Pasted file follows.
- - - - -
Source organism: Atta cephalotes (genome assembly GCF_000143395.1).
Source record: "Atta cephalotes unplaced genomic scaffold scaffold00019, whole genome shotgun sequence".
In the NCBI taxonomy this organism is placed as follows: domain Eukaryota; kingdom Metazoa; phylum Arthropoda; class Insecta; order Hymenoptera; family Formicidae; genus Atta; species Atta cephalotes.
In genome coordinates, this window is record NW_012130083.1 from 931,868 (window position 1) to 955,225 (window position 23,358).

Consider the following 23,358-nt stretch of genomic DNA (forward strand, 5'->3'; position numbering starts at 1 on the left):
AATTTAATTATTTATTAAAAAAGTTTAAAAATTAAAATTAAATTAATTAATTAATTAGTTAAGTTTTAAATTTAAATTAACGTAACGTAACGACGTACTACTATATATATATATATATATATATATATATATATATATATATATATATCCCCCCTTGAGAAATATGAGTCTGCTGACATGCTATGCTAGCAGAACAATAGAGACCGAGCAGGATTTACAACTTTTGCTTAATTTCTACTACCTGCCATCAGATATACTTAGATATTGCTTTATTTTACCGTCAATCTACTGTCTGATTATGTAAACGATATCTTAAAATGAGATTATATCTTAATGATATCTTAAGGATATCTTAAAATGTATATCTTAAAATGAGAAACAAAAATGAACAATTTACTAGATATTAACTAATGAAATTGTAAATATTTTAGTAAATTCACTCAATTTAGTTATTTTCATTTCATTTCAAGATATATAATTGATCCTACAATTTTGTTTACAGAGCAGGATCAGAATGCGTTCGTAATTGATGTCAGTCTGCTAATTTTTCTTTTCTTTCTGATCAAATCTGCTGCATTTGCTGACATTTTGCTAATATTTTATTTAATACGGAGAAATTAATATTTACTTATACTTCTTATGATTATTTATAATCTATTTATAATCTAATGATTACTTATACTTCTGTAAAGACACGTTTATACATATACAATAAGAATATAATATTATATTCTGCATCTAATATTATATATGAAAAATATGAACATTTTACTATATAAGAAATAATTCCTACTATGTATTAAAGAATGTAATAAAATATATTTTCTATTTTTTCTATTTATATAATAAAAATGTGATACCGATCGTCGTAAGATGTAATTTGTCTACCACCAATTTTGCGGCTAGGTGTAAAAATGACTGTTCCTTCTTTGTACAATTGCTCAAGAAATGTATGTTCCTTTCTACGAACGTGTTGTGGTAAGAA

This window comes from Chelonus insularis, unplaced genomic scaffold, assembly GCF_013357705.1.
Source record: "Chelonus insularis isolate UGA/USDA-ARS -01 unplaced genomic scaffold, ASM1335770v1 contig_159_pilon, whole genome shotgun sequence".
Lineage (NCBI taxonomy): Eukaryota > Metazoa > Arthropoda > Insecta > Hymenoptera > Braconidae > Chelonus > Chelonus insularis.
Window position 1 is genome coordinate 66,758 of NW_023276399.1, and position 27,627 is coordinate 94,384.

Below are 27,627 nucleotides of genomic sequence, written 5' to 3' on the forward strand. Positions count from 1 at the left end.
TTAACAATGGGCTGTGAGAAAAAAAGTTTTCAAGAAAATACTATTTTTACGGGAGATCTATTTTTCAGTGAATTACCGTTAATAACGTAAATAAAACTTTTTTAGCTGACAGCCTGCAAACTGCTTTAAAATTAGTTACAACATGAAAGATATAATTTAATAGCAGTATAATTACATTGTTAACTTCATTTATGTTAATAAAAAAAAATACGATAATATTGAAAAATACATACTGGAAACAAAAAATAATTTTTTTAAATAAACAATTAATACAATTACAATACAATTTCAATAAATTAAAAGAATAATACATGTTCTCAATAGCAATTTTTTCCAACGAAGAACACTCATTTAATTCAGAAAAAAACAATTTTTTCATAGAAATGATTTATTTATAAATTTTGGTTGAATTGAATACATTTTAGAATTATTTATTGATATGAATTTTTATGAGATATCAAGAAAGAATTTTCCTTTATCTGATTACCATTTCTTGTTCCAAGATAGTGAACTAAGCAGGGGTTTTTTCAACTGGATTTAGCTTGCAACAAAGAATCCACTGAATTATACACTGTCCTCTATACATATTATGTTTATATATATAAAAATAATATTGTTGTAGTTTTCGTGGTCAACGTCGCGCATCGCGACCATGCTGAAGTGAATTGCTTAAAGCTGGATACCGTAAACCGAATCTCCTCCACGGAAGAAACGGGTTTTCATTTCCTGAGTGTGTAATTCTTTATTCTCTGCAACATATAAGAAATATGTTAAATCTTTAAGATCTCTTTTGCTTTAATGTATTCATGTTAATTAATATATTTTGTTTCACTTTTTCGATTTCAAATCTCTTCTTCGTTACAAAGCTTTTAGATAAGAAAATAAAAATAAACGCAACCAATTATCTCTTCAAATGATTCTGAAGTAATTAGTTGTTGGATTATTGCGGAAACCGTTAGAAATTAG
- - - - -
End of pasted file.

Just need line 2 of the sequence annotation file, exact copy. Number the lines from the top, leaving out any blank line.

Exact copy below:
Source record: "Atta cephalotes unplaced genomic scaffold scaffold00019, whole genome shotgun sequence".